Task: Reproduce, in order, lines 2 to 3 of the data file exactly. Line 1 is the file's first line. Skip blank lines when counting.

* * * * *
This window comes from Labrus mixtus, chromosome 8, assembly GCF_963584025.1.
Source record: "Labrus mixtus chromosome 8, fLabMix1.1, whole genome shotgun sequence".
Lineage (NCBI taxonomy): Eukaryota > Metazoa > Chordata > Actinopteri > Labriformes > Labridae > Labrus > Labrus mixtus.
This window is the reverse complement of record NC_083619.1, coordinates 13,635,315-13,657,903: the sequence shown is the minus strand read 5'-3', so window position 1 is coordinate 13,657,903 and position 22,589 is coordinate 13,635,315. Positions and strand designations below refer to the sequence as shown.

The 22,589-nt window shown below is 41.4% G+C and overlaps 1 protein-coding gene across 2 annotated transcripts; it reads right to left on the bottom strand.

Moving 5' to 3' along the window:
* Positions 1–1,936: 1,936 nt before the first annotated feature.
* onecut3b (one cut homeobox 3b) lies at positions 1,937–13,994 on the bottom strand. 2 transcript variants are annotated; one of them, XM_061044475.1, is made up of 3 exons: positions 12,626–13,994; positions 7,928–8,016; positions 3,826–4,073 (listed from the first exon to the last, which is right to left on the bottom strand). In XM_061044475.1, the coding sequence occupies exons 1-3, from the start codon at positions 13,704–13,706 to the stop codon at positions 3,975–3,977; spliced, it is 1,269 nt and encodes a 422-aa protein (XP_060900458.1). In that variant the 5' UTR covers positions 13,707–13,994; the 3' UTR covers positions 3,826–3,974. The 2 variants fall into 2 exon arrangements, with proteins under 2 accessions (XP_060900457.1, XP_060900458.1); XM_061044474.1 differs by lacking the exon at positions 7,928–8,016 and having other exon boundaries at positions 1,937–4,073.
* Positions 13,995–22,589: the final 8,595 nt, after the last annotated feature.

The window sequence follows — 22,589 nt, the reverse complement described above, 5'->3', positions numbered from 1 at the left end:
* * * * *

Source record: "Labrus mixtus chromosome 8, fLabMix1.1, whole genome shotgun sequence".
Lineage (NCBI taxonomy): Eukaryota > Metazoa > Chordata > Actinopteri > Labriformes > Labridae > Labrus > Labrus mixtus.